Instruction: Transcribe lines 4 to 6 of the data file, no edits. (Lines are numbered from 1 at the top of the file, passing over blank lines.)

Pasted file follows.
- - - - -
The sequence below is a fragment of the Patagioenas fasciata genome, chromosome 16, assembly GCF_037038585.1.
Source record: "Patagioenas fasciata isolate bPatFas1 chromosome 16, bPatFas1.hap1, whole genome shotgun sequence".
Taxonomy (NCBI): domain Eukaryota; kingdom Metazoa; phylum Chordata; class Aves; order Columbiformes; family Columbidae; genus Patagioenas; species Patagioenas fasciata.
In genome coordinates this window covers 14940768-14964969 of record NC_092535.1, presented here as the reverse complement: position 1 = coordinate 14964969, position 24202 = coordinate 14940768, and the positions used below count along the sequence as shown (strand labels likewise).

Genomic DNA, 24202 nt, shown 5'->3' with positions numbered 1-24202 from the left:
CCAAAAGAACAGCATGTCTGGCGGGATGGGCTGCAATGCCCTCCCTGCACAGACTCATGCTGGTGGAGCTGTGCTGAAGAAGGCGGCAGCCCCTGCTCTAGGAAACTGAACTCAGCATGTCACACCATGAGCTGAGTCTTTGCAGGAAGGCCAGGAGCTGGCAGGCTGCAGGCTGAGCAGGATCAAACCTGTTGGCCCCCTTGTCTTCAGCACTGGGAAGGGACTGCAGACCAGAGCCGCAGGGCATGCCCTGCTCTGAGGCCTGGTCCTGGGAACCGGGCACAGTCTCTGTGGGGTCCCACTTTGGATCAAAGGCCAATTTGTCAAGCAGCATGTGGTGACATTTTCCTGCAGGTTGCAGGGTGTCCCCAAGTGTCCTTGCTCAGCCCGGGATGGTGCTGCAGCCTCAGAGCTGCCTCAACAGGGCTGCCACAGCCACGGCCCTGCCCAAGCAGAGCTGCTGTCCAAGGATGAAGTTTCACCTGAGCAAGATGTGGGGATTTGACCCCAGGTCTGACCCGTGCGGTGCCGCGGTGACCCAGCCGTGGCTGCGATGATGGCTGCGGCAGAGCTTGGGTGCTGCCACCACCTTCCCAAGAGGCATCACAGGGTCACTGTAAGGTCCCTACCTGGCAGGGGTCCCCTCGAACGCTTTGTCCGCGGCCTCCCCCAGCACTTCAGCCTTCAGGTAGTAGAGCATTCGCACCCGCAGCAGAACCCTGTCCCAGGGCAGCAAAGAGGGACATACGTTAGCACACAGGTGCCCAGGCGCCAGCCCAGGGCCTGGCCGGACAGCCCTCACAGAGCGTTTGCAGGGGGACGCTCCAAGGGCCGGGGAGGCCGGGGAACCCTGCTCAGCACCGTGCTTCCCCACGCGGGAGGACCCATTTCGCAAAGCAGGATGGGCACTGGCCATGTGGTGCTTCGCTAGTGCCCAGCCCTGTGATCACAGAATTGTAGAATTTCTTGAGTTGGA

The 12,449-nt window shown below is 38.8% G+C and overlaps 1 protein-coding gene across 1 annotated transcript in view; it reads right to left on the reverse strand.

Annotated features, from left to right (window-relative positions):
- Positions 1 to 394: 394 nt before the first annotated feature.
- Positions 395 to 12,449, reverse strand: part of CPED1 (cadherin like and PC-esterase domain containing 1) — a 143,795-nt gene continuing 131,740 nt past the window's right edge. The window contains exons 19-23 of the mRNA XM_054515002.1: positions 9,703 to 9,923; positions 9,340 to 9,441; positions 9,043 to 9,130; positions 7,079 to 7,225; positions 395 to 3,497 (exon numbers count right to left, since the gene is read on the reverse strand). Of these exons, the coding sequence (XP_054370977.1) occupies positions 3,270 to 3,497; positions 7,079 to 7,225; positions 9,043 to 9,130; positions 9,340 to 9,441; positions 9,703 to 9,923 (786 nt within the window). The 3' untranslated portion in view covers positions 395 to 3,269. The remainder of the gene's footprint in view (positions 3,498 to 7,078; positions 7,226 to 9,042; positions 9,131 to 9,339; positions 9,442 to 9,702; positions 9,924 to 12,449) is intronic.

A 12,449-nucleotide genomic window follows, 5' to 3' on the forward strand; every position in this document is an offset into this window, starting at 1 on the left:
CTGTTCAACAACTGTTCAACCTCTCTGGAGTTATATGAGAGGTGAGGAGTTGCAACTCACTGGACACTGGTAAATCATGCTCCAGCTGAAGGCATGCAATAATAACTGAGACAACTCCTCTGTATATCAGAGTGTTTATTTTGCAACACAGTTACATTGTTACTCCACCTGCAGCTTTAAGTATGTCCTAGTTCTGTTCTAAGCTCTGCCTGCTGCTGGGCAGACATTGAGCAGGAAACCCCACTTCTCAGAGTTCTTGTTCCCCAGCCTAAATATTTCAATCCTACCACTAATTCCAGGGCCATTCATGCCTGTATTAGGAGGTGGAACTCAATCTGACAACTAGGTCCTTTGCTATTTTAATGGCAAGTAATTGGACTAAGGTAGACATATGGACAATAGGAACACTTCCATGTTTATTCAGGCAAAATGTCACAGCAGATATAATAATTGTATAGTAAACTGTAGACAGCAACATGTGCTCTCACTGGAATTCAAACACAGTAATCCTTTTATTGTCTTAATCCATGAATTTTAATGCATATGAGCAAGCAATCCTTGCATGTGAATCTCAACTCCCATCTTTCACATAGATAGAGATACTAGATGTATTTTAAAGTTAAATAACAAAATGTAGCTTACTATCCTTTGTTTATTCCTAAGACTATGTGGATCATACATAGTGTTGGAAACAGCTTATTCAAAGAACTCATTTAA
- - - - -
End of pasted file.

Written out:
In genome coordinates this window covers 14940768-14964969 of record NC_092535.1, presented here as the reverse complement: position 1 = coordinate 14964969, position 24202 = coordinate 14940768, and the positions used below count along the sequence as shown (strand labels likewise).

Genomic DNA, 24202 nt, shown 5'->3' with positions numbered 1-24202 from the left:
CCAAAAGAACAGCATGTCTGGCGGGATGGGCTGCAATGCCCTCCCTGCACAGACTCATGCTGGTGGAGCTGTGCTGAAGAAGGCGGCAGCCCCTGCTCTAGGAAACTGAACTCAGCATGTCACACCATGAGCTGAGTCTTTGCAGGAAGGCCAGGAGCTGGCAGGCTGCAGGCTGAGCAGGATCAAACCTGTTGGCCCCCTTGTCTTCAGCACTGGGAAGGGACTGCAGACCAGAGCCGCAGGGCATGCCCTGCTCTGAGGCCTGGTCCTGGGAACCGGGCACAGTCTCTGTGGGGTCCCACTTTGGATCAAAGGCCAATTTGTCAAGCAGCATGTGGTGACATTTTCCTGCAGGTTGCAGGGTGTCCCCAAGTGTCCTTGCTCAGCCCGGGATGGTGCTGCAGCCTCAGAGCTGCCTCAACAGGGCTGCCACAGCCACGGCCCTGCCCAAGCAGAGCTGCTGTCCAAGGATGAAGTTTCACCTGAGCAAGATGTGGGGATTTGACCCCAGGTCTGACCCGTGCGGTGCCGCGGTGACCCAGCCGTGGCTGCGATGATGGCTGCGGCAGAGCTTGGGTGCTGCCACCACCTTCCCAAGAGGCATCACAGGGTCACTGTAAGGTCCCTACCTGGCAGGGGTCCCCTCGAACGCTTTGTCCGCGGCCTCCCCCAGCACTTCAGCCTTCAGGTAGTAGAGCATTCGCACCCGCAGCAGAACCCTGTCCCAGGGCAGCAAAGAGGGACATACGTTAGCACACAGGTGCCCAGGCGCCAGCCCAGGGCCTGGCCGGACAGCCCTCACAGAGCGTTTGCAGGGGGACGCTCCAAGGGCCGGGGAGGCCGGGGAACCCTGCTCAGCACCGTGCTTCCCCACGCGGGAGGACCCATTTCGCAAAGCAGGATGGGCACTGGCCATGTGGTGCTTCGCTAGTGCCCAGCCCTGTGATCACAGAATTGTAGAATTTCTTGAGTTGGA